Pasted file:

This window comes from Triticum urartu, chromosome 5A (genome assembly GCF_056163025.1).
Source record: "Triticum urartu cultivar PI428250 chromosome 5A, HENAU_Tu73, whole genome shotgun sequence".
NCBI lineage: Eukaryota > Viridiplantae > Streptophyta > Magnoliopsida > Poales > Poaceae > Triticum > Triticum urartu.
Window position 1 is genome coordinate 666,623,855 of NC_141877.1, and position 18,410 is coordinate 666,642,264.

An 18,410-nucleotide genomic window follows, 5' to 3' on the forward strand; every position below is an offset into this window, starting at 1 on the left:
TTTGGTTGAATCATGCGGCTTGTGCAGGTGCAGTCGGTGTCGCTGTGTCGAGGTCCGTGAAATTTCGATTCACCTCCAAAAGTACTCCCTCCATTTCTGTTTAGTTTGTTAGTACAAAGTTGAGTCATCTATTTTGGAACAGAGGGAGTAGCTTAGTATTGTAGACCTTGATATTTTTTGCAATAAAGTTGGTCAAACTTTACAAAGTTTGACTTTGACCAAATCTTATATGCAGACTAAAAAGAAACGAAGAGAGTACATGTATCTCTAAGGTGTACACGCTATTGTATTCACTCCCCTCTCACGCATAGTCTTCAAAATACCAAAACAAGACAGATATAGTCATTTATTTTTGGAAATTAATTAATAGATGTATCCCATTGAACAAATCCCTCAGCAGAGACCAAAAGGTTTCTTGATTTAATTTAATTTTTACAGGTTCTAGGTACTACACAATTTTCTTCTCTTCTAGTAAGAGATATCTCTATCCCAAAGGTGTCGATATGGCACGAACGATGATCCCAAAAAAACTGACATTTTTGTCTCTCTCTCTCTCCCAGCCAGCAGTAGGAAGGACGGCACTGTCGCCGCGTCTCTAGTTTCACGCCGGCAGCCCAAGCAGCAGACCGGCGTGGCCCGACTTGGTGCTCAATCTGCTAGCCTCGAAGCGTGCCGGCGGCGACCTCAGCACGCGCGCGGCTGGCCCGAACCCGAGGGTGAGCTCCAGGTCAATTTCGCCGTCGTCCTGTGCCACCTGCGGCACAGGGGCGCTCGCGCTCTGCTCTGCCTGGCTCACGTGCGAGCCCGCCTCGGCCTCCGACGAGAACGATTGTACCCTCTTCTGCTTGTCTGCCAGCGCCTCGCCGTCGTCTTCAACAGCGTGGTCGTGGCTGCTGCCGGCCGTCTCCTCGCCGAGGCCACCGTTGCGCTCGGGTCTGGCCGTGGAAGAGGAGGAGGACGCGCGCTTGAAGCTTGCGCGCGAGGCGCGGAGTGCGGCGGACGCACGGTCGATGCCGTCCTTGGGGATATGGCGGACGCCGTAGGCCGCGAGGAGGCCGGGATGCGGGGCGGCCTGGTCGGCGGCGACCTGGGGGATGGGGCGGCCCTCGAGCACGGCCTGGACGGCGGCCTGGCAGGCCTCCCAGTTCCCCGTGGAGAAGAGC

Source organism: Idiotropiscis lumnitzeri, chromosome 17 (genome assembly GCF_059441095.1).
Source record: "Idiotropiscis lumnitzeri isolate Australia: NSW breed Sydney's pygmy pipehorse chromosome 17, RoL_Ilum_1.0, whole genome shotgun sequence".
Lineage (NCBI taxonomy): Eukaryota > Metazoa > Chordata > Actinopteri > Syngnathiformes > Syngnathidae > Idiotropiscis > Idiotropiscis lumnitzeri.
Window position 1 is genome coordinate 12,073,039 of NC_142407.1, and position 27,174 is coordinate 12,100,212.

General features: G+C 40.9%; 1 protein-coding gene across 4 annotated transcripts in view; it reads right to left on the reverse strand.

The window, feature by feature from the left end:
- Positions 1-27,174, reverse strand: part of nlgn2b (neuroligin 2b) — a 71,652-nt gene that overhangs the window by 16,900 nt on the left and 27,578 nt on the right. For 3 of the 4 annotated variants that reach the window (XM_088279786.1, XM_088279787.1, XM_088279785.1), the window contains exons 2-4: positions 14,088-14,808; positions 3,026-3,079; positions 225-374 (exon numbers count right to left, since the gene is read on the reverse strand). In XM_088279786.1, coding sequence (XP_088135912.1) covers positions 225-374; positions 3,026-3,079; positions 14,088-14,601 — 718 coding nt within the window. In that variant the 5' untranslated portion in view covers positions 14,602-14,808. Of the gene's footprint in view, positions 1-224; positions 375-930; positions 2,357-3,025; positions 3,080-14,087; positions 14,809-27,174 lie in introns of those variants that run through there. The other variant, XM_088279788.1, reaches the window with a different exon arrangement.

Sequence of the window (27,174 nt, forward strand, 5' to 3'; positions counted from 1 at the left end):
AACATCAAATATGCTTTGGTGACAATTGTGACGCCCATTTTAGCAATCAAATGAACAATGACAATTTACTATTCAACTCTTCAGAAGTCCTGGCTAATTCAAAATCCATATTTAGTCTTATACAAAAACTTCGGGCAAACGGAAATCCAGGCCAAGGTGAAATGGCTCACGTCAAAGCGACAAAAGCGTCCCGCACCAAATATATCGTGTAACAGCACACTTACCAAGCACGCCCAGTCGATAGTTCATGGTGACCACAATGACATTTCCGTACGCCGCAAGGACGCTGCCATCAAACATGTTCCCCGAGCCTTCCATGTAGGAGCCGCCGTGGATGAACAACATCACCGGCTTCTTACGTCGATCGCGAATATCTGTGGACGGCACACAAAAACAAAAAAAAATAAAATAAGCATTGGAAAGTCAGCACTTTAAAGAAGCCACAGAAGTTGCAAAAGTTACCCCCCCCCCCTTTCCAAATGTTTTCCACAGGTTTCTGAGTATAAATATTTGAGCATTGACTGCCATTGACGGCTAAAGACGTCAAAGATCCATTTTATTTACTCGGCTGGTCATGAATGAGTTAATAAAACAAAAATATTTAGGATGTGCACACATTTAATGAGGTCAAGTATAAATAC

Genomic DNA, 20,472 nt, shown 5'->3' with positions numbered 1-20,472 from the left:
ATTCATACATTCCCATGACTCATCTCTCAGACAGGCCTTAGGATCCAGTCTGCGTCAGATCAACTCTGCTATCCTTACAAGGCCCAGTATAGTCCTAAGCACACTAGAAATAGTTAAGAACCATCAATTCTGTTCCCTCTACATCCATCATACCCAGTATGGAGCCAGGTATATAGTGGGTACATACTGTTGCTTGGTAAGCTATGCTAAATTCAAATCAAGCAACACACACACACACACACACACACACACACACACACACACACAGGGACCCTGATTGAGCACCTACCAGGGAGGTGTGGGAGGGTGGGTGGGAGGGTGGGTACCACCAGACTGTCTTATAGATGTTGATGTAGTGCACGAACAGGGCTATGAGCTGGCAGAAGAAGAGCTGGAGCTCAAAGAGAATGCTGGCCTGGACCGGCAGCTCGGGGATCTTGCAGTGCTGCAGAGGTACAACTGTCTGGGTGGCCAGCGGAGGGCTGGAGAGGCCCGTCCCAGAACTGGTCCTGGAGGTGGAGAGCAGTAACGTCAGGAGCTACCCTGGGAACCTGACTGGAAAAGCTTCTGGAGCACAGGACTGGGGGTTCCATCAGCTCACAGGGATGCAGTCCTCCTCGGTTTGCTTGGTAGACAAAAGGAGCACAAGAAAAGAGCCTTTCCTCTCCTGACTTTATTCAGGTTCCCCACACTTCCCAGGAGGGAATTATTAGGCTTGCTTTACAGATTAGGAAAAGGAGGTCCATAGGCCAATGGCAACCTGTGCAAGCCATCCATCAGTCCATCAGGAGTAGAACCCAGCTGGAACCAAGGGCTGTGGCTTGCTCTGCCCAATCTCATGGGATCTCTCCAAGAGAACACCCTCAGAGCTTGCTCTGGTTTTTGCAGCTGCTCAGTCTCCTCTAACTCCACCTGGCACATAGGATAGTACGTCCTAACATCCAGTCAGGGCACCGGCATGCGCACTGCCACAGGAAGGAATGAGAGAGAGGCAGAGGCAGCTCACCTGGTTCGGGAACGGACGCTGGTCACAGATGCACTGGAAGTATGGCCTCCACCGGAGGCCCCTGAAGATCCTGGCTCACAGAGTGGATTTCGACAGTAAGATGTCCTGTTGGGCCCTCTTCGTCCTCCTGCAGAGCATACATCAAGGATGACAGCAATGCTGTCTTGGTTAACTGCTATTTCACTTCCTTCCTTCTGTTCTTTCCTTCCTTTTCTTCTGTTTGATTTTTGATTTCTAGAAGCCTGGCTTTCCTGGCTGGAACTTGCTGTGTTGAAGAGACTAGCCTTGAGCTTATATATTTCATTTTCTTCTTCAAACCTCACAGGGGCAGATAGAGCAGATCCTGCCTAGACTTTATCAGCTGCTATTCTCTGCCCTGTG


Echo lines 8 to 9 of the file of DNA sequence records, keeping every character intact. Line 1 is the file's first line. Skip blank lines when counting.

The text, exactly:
Source record: "Idiotropiscis lumnitzeri isolate Australia: NSW breed Sydney's pygmy pipehorse chromosome 17, RoL_Ilum_1.0, whole genome shotgun sequence".
Lineage (NCBI taxonomy): Eukaryota > Metazoa > Chordata > Actinopteri > Syngnathiformes > Syngnathidae > Idiotropiscis > Idiotropiscis lumnitzeri.